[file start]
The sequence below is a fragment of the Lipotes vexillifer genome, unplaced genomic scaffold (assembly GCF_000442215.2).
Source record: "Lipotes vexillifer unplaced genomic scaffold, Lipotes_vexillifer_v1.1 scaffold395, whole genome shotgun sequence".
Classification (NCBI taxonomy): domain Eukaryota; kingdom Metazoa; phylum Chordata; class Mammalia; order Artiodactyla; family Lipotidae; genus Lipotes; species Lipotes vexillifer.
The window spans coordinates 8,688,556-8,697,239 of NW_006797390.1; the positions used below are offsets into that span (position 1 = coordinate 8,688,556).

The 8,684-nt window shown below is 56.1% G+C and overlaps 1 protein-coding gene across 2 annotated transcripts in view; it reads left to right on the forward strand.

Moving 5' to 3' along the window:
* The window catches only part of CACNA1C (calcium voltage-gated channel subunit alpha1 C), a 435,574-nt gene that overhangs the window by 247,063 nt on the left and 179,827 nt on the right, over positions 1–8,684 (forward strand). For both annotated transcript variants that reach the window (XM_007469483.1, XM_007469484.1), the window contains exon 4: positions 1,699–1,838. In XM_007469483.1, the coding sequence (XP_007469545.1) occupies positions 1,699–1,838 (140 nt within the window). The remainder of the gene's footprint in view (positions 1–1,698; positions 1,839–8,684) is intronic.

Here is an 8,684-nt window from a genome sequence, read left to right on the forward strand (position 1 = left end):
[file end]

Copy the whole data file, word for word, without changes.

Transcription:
The sequence below is a fragment of the Lipotes vexillifer genome, unplaced genomic scaffold (assembly GCF_000442215.2).
Source record: "Lipotes vexillifer unplaced genomic scaffold, Lipotes_vexillifer_v1.1 scaffold395, whole genome shotgun sequence".
Classification (NCBI taxonomy): domain Eukaryota; kingdom Metazoa; phylum Chordata; class Mammalia; order Artiodactyla; family Lipotidae; genus Lipotes; species Lipotes vexillifer.
The window spans coordinates 8,688,556-8,697,239 of NW_006797390.1; the positions used below are offsets into that span (position 1 = coordinate 8,688,556).

The 8,684-nt window shown below is 56.1% G+C and overlaps 1 protein-coding gene across 2 annotated transcripts in view; it reads left to right on the forward strand.

Moving 5' to 3' along the window:
* The window catches only part of CACNA1C (calcium voltage-gated channel subunit alpha1 C), a 435,574-nt gene that overhangs the window by 247,063 nt on the left and 179,827 nt on the right, over positions 1–8,684 (forward strand). For both annotated transcript variants that reach the window (XM_007469483.1, XM_007469484.1), the window contains exon 4: positions 1,699–1,838. In XM_007469483.1, the coding sequence (XP_007469545.1) occupies positions 1,699–1,838 (140 nt within the window). The remainder of the gene's footprint in view (positions 1–1,698; positions 1,839–8,684) is intronic.

Here is an 8,684-nt window from a genome sequence, read left to right on the forward strand (position 1 = left end):